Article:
Bunuel wrote:
1. What is the importance of the first 10 questions?
Experiment: We will try to disprove the myth the way
OG/GMAC positions it: the first 10 questions are not critical
Methodology: we will attempt the worst case scenario and will answer the first 10 questions incorrectly (not guess but incorrectly); then we will attempt to answer the remaining 27 questions correctly (not guess)
Result: Q38 (48th percentile - ouch) with only 10 wrong answersAnalysis: obviously something is not right with the myth about the first 10 questions. They appear to be very important on the Quant.
I've been meaning to post this for a year or two, but to me this experiment proves the exact opposite - it proves that the first ten questions are not especially important, or at least that they're not more important than later questions. That might seem counterintuitive, so I'll explain in more detail, first in a loose way, then in a mathematically precise way.
There's one crucial observation about this experiment: answering the first ten questions incorrectly is just an unspeakably bad performance. If you put a cat in front of the computer, and let it paw away at the keyboard, the cat would normally get 2 right answers in the first 10 questions, just by random guessing. So before looking at the Q38 and drawing a conclusion just from that score, it's important to define expectations. What should we think that test taker's Quant level is? At that point in the test, what would you guess, and how certain would you be? That's the question the algorithm is asking, and with that performance, the algorithm is going to be almost 100% certain that the test taker is below the 200 level, because essentially no test taker ever performs that badly.
To roughly guess what score the test taker ought to get in this experiment, it's important to know how the algorithm works. The algorithm assumes that if a question is at your level, you have a 60% chance to get it right. So if the difficulty levels of your first ten questions were 500, 400, and then eight 300-level questions, you need to get your next
twelve 300-level questions right just to prove you're a 300-level test taker. And then you still have a lot of work to do to prove you're above that level. It's impressive that you can even reach a Q38.
The reverse happens when you answer the first 27 questions correctly. By that point you've almost certainly answered fifteen Q50-level questions correctly already, with no wrong answers on anything easier than that, so even with ten wrong answers on Q50-level questions, you still have a 60% hit rate at that level. So while the performance at the end is unusually bad, it's completely understandable that you'd still get a Q50.
Using the actual math behind the algorithm, if the test does proceed as above (500, 400, the rest 300) for the first ten questions, then a true 700-level test taker should have nearly a 99% chance of answering those 300-level questions correctly*. The chance a random 700-level test taker would answer the first ten questions incorrectly is roughly 1 in 6.6 million trillion (6.6 quintillion, or 6.6 * 10^18). It will simply never happen, so of course the algorithm will never give a Q49-Q50 score to a test taker who does that badly early in the test. Even the 300-level test taker only very rarely does that badly - they will only do that about 3 times in 10,000.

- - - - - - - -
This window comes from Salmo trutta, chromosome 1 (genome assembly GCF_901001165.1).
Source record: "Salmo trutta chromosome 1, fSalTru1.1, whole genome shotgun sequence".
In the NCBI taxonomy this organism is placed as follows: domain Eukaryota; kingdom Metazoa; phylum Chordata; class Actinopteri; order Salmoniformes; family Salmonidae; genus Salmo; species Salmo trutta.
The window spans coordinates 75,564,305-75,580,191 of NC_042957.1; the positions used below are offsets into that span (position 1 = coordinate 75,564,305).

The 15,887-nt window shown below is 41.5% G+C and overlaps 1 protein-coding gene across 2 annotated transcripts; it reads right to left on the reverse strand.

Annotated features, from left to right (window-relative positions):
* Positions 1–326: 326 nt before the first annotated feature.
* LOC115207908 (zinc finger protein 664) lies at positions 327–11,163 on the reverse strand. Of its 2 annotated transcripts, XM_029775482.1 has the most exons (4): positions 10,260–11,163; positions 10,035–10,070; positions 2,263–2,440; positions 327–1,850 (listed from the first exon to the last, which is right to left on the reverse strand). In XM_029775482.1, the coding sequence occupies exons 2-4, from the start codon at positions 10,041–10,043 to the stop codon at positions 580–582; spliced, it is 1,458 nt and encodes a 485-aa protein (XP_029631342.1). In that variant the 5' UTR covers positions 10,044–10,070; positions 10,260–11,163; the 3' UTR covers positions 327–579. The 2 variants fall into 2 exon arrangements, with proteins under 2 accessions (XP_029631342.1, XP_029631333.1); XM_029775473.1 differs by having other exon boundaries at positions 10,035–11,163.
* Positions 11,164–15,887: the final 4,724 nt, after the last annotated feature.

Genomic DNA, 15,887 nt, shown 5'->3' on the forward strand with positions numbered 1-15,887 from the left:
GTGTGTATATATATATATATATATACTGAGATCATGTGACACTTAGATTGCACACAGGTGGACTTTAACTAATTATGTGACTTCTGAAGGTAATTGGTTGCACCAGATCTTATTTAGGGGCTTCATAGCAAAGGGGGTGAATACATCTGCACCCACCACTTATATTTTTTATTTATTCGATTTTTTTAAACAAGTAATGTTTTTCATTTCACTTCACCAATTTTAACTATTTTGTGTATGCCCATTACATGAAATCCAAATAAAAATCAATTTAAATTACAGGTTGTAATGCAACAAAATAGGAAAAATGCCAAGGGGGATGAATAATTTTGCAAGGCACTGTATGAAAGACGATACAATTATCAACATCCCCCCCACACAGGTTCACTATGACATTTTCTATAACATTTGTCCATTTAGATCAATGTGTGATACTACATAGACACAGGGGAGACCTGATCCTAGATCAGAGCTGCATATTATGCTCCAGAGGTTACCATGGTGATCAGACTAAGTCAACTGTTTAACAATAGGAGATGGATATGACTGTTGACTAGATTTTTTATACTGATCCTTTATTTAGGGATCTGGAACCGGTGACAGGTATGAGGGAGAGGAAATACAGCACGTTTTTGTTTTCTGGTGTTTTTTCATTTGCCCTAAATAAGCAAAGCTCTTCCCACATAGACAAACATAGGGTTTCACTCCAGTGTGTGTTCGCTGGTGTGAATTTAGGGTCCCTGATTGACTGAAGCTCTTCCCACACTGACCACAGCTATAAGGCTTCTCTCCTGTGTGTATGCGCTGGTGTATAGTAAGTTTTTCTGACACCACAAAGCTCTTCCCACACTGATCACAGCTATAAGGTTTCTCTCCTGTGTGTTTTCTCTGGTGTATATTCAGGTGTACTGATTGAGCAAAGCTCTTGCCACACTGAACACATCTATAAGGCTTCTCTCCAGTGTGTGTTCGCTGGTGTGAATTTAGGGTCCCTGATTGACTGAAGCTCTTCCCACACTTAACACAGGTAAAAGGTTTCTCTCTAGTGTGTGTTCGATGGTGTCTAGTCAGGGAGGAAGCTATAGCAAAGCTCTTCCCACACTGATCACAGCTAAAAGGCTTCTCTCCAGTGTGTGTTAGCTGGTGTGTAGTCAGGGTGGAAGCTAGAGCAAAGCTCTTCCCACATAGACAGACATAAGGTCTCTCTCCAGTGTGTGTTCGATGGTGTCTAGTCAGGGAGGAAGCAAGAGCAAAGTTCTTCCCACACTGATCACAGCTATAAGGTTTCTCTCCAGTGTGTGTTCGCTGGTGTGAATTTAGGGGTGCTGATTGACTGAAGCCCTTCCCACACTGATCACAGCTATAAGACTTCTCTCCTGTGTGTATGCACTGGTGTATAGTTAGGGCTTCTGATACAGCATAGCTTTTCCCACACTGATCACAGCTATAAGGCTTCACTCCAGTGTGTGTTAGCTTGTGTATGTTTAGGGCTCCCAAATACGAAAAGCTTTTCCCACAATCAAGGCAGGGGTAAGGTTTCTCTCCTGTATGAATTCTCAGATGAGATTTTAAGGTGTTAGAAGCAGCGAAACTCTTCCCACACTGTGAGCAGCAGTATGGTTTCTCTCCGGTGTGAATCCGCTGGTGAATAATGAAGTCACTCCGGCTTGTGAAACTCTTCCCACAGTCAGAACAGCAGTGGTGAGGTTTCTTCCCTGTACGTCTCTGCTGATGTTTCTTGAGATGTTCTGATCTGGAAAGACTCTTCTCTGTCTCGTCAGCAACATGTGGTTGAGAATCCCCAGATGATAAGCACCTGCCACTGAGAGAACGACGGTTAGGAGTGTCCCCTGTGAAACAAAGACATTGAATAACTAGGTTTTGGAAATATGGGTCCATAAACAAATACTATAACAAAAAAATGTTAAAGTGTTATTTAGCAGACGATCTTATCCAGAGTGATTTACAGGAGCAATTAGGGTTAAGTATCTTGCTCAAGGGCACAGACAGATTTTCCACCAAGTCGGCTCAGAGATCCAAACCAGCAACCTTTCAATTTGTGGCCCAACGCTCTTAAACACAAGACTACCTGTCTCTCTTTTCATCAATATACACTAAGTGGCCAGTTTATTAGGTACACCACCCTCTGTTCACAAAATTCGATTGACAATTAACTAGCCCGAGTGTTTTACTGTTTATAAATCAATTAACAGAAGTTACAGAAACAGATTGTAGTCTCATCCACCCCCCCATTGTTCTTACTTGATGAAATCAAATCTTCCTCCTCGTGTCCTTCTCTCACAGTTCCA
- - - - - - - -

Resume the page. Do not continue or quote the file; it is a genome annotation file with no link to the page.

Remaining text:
Put another way, if you knew before a test that a test taker was either a 300-level, 500-level, or 700-level test taker (with equal probability), and he or she answered the first ten questions on the test incorrectly, at that point in the test the probability would be 1 in 40 trillion that the test taker was 700-level, and 1 in 500,000 that the test taker was even just 500-level. At that point, if 300, 500 or 700 are our only options, you should be willing to bet a small house to win just $1 that the test taker is the 300-level test taker. The odds are astronomically against the test taker being even average. That you can recover from that position to get even a Q38 should indicate that the first ten questions are not weighted any more than the later ones.
It's the fact that there are so many wrong answers on
easy questions that makes it so likely the test taker is a very low level test taker -- high level test takers almost never answer easy questions incorrectly. And that's the takeaway test takers should take from this: be careful not to get easy questions wrong, because that will hurt you a lot. It doesn't matter where they are in the test, beginning, middle or end. And if you get a really hard question early in the test, and get it wrong, you shouldn't worry about that at all - that's what you're supposed to do unless you're an 800-level test taker.
* (technical details for people who know about parameter values: here I'm using a=1 and c=0.2, along with b values of 0, -1, -2, for 500, 400 and 300 level, and ability values of -2, 0 and 2 for 300, 500 and 700 level)